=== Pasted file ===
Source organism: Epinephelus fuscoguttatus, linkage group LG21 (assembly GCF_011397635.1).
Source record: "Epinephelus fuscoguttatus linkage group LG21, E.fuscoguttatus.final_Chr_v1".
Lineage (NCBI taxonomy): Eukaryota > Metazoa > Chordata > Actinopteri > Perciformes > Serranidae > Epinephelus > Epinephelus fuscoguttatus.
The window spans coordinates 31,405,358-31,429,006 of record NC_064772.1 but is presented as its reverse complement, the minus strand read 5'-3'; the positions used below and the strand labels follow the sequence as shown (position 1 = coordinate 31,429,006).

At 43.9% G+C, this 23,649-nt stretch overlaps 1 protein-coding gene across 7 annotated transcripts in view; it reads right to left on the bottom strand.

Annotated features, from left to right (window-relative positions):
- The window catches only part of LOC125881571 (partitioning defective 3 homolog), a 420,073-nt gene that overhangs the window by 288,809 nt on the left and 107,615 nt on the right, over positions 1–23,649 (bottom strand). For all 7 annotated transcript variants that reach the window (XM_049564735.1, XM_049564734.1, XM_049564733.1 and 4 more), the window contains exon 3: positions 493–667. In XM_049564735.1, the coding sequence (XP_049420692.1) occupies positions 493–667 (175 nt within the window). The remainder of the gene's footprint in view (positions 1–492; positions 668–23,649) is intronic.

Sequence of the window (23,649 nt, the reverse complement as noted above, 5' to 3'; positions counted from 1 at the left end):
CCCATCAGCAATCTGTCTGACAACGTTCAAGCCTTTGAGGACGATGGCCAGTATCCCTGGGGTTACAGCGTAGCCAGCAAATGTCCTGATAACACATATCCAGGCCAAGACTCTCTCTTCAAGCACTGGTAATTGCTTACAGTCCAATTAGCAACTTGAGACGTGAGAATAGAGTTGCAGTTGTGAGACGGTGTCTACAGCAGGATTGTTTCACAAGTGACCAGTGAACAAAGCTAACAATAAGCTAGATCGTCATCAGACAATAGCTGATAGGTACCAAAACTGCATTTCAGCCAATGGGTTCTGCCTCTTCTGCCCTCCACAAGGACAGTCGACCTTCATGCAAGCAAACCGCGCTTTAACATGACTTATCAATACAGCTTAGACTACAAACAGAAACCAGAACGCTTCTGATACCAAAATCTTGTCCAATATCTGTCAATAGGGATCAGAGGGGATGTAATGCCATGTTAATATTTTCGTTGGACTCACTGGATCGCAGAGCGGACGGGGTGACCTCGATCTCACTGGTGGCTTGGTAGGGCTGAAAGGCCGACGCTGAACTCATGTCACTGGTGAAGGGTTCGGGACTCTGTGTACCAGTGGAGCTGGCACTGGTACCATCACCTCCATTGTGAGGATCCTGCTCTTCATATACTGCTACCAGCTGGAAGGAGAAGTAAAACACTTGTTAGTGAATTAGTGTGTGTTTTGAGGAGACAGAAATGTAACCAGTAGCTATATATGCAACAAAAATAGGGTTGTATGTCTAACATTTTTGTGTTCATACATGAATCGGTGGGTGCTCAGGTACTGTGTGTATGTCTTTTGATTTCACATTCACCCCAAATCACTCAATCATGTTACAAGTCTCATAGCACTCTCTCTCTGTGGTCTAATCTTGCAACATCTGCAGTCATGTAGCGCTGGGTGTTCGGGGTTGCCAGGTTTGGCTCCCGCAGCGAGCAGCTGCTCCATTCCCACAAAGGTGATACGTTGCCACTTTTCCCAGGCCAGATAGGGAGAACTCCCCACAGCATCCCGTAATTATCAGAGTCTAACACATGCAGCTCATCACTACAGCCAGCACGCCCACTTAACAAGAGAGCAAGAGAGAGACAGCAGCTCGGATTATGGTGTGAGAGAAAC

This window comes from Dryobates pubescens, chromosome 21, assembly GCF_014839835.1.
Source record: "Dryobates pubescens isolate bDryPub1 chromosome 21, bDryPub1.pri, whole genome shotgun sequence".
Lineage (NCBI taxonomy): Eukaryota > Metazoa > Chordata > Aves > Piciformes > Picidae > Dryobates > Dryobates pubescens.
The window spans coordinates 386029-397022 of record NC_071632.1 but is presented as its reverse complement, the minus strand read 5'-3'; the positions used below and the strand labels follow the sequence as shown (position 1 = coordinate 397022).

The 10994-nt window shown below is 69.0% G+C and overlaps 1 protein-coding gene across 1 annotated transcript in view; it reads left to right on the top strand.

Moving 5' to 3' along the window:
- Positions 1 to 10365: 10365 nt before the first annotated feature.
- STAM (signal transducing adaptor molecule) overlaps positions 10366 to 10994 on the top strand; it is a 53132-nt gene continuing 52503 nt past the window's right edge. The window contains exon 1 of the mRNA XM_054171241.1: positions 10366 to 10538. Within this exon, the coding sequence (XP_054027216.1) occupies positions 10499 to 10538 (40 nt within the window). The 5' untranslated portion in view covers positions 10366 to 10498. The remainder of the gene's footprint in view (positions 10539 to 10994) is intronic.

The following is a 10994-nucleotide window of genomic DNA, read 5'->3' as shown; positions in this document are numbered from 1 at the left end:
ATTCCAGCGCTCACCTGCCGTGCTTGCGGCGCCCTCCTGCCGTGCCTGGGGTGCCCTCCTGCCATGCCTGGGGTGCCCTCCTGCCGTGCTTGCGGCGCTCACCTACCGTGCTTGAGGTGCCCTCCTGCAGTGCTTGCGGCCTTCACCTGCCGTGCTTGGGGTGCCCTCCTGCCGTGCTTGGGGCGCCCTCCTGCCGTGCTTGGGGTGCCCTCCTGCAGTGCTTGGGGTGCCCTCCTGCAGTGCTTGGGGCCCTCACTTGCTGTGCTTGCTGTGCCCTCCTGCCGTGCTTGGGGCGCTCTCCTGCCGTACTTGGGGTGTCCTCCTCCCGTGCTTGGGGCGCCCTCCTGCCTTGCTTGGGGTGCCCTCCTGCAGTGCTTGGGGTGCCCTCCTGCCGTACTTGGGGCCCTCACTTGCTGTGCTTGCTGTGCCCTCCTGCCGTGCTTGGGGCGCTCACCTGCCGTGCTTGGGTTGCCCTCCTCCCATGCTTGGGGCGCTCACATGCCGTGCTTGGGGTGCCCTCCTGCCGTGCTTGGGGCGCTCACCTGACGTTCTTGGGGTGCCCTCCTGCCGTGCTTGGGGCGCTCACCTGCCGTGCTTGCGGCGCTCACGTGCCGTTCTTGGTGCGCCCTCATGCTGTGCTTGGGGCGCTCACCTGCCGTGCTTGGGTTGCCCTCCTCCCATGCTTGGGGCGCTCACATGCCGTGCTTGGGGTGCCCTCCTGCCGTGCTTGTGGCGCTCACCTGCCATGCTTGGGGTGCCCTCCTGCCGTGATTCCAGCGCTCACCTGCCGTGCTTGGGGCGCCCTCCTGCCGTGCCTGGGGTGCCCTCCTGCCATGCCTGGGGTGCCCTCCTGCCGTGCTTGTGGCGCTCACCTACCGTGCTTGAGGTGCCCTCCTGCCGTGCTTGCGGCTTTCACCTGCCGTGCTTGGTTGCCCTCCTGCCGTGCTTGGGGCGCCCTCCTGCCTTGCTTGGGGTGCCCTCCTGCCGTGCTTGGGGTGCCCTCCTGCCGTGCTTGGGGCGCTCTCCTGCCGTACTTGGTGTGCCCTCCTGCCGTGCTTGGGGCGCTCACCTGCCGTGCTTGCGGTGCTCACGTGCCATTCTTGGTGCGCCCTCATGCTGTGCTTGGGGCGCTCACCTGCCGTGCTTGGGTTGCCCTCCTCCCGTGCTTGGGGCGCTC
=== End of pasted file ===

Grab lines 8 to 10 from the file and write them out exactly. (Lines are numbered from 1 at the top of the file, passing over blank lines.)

Sequence of the window (23,649 nt, the reverse complement as noted above, 5' to 3'; positions counted from 1 at the left end):
CCCATCAGCAATCTGTCTGACAACGTTCAAGCCTTTGAGGACGATGGCCAGTATCCCTGGGGTTACAGCGTAGCCAGCAAATGTCCTGATAACACATATCCAGGCCAAGACTCTCTCTTCAAGCACTGGTAATTGCTTACAGTCCAATTAGCAACTTGAGACGTGAGAATAGAGTTGCAGTTGTGAGACGGTGTCTACAGCAGGATTGTTTCACAAGTGACCAGTGAACAAAGCTAACAATAAGCTAGATCGTCATCAGACAATAGCTGATAGGTACCAAAACTGCATTTCAGCCAATGGGTTCTGCCTCTTCTGCCCTCCACAAGGACAGTCGACCTTCATGCAAGCAAACCGCGCTTTAACATGACTTATCAATACAGCTTAGACTACAAACAGAAACCAGAACGCTTCTGATACCAAAATCTTGTCCAATATCTGTCAATAGGGATCAGAGGGGATGTAATGCCATGTTAATATTTTCGTTGGACTCACTGGATCGCAGAGCGGACGGGGTGACCTCGATCTCACTGGTGGCTTGGTAGGGCTGAAAGGCCGACGCTGAACTCATGTCACTGGTGAAGGGTTCGGGACTCTGTGTACCAGTGGAGCTGGCACTGGTACCATCACCTCCATTGTGAGGATCCTGCTCTTCATATACTGCTACCAGCTGGAAGGAGAAGTAAAACACTTGTTAGTGAATTAGTGTGTGTTTTGAGGAGACAGAAATGTAACCAGTAGCTATATATGCAACAAAAATAGGGTTGTATGTCTAACATTTTTGTGTTCATACATGAATCGGTGGGTGCTCAGGTACTGTGTGTATGTCTTTTGATTTCACATTCACCCCAAATCACTCAATCATGTTACAAGTCTCATAGCACTCTCTCTCTGTGGTCTAATCTTGCAACATCTGCAGTCATGTAGCGCTGGGTGTTCGGGGTTGCCAGGTTTGGCTCCCGCAGCGAGCAGCTGCTCCATTCCCACAAAGGTGATACGTTGCCACTTTTCCCAGGCCAGATAGGGAGAACTCCCCACAGCATCCCGTAATTATCAGAGTCTAACACATGCAGCTCATCACTACAGCCAGCACGCCCACTTAACAAGAGAGCAAGAGAGAGACAGCAGCTCGGATTATGGTGTGAGAGAAAC

This window comes from Dryobates pubescens, chromosome 21, assembly GCF_014839835.1.